This option is only available to primary care medical, dental, and mental health providers. With this program, you can get up to $50,000 in loan repayment as a full-time worker or up to $25,000 as a part-time worker in an HPSA. You may also extend your contract beyond two years, allowing you to pay off your loan balance in full. However, the contract extension is not guaranteed.

NHSC Substance Use Disorder Workforce Loan Repayment Program 

This option is for substance use disorder treatment providers who are trained and licensed, particularly for opioid addiction. You must work in an HPSA at an NHSC-approved substance use disorder treatment site in a primary care medical, dental, or mental health discipline. For three years of full-time work, you can get up to $75,000 or $37,500 for part-time work.

NHSC Rural Community Loan Repayment Program

This program, also aimed at substance abuse and opioid addiction treatment providers, offers more student loan repayment assistance to those who commit to working in a rural area. For three years of full-time work, you can earn up to $100,000 in aid or $50,000 for part-time work.

All three programs have the same application process, and you can find all details and instructions on the Health Resources and Services Administration (HRSA)’s website.

Nurse Corps Loan Repayment Program

Nurse Corps is another NHSC-run loan repayment assistance program available to nurses. If you are a registered nurse, advanced practice registered nurse or nurse faculty, you may have up to 85% of your nursing school debt forgiven.

You must work at least 32 hours per week in a qualified critical shortage facility or an accredited nursing school to be eligible. The student loan repayment award is 60% of debt over two years, with an additional 25% paid off for an optional third year.

Benefits and Drawbacks of Student Loan Forgiveness for Healthcare Workers

Student loan forgiveness programs provide much-needed debt relief, service opportunities, and increased career flexibility. The ease of financial burdens through debt forgiveness can provide financial freedom. Service commitments in underserved areas or facilities enable healthcare workers to give back to communities, making a difference in the lives of others. This will also allow them to pursue their passions without the burden of student loan debt.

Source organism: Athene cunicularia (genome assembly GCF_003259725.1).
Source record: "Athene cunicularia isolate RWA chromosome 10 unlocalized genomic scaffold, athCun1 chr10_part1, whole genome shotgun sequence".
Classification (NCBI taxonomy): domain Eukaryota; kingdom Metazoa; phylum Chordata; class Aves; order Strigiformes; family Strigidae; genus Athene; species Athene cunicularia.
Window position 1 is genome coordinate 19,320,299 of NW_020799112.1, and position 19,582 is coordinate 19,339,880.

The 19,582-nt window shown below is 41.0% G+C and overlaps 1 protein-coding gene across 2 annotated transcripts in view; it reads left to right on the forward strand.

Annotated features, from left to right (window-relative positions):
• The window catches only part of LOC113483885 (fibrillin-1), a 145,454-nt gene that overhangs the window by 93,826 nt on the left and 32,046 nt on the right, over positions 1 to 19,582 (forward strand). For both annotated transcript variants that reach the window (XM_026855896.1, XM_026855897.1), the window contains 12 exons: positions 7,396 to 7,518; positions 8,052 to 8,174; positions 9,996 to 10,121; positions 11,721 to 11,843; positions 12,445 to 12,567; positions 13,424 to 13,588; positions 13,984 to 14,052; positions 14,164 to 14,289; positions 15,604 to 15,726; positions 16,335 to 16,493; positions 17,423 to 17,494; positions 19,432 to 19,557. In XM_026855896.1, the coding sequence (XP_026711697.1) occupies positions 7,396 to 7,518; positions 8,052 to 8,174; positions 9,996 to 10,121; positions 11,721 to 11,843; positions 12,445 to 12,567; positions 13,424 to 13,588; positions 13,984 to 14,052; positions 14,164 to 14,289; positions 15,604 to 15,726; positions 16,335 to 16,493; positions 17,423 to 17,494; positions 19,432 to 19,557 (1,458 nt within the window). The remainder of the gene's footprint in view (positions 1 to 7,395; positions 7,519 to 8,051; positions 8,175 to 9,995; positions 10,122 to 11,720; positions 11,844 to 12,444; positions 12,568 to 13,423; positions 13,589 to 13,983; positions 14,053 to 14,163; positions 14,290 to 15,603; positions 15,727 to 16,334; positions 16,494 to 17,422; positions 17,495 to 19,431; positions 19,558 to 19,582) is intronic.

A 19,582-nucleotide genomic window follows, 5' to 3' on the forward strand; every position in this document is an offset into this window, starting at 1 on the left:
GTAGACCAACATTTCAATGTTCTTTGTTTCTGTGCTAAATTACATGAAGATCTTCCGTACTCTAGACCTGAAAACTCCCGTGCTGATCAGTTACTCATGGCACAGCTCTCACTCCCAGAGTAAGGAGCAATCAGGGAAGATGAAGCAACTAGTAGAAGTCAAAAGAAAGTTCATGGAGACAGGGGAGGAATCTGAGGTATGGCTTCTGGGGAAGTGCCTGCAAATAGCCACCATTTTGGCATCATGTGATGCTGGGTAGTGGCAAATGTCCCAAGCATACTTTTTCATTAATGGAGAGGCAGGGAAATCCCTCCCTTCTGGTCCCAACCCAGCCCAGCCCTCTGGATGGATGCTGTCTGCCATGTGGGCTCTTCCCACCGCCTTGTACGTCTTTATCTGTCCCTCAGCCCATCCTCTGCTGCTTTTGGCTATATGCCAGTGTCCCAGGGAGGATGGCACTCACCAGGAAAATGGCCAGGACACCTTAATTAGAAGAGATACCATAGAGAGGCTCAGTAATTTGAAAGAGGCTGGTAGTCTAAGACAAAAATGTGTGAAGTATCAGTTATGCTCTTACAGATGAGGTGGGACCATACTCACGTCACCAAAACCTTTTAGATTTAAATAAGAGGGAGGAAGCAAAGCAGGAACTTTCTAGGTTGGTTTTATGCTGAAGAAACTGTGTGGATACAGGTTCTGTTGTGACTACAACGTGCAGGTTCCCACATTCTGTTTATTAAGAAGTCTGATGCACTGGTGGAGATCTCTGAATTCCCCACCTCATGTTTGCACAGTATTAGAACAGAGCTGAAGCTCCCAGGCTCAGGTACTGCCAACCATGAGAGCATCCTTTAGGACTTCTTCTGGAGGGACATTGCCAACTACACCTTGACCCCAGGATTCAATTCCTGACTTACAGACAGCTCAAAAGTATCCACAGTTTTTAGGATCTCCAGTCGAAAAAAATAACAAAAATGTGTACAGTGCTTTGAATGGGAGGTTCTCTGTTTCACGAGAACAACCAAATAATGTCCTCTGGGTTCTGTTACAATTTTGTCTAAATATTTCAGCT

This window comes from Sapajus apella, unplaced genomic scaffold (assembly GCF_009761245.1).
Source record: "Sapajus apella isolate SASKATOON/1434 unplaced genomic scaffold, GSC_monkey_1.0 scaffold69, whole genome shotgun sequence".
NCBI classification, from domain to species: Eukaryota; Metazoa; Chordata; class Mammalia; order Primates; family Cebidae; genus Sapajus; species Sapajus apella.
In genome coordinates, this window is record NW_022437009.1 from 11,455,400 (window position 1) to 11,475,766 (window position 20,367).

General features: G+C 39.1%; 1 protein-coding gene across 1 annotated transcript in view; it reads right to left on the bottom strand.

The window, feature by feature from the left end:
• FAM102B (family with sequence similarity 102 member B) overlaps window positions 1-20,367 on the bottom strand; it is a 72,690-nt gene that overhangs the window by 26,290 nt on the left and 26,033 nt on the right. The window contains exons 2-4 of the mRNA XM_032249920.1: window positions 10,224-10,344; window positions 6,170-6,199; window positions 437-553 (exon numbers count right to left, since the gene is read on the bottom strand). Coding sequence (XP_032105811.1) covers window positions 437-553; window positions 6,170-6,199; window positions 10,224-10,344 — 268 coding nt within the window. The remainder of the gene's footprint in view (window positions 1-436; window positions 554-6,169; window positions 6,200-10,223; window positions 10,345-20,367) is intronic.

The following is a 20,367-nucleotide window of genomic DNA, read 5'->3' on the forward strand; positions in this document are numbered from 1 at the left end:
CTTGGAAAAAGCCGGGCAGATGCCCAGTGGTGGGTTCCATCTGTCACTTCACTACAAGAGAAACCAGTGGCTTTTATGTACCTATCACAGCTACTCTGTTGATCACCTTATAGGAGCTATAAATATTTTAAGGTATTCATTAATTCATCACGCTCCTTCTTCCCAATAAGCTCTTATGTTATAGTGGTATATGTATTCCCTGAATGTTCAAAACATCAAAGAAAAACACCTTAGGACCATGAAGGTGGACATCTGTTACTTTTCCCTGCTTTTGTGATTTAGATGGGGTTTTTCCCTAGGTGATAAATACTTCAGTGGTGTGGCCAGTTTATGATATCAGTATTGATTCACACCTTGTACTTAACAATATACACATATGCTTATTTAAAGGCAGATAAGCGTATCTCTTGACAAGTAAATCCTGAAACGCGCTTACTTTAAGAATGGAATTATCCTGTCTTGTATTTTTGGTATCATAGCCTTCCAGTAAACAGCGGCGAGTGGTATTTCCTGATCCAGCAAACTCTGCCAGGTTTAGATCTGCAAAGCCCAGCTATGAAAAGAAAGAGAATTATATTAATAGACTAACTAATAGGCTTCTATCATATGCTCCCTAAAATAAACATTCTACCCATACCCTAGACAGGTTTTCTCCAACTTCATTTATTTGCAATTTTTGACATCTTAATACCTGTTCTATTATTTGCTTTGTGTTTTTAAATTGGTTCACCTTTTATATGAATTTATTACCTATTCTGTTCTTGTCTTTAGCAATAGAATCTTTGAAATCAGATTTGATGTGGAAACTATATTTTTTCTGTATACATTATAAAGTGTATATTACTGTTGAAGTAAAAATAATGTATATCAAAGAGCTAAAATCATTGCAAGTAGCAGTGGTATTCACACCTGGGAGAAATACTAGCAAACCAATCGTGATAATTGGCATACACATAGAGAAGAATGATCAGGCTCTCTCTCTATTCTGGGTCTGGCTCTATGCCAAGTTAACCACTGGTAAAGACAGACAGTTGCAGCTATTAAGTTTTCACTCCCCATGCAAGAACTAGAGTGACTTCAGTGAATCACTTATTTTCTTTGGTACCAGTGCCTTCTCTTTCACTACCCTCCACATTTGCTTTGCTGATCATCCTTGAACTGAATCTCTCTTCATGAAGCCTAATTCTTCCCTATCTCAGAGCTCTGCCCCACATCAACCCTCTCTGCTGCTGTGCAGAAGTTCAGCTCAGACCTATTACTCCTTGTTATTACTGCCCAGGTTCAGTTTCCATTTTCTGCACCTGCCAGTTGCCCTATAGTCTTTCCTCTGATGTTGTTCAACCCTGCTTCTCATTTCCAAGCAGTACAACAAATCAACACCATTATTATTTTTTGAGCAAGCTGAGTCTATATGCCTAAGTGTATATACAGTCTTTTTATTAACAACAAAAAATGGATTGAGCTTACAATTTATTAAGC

However, there are disadvantages to consider. Service commitments may limit career opportunities and personal choices, so you must carefully consider them before committing. Another issue is tax implications, as forgiven student loan amounts may be taxable income, resulting in potential tax bills. Eligibility requirements, such as specific employment criteria, loan type restrictions, and other eligibility criteria, may also limit access to these programs.

Alternative Options for Reducing Student Loan Debt

Student loan forgiveness programs are not for everyone, so here are a couple of alternative ways to reduce student loan debt:

  • Income-Driven Repayment Plans (IDRPs). These are federal loan repayment options that make your monthly payment on your income and family size as a basis. These plans can help you lower your monthly payments and sometimes result in loan forgiveness after a set period, typically 20-25 years of payments. This may be a viable option if you do not qualify for student loan forgiveness programs or have a large loan balance.
  • Loan refinancing. Another option is to take out a new loan with a private lender to pay off your existing student loans. This can reduce your interest rate and monthly payments, potentially saving you money over the life of your loan. However, it’s critical to carefully consider the terms and conditions of refinancing because it could result in the loss of federal loan benefits like income-driven repayment plans or loan forgiveness options.

Payment1 can be your valuable resource in navigating your student loan debt and achieving your financial goals. Talk to our expert lending team today to learn about our flexible loan options.

It also helps to take proactive steps to reduce student loan debt and achieve long-term financial success. For more financial tips for college students, check out Payment1’s article 7 Ways to Save Money in College and the rest of the Payment1 blog.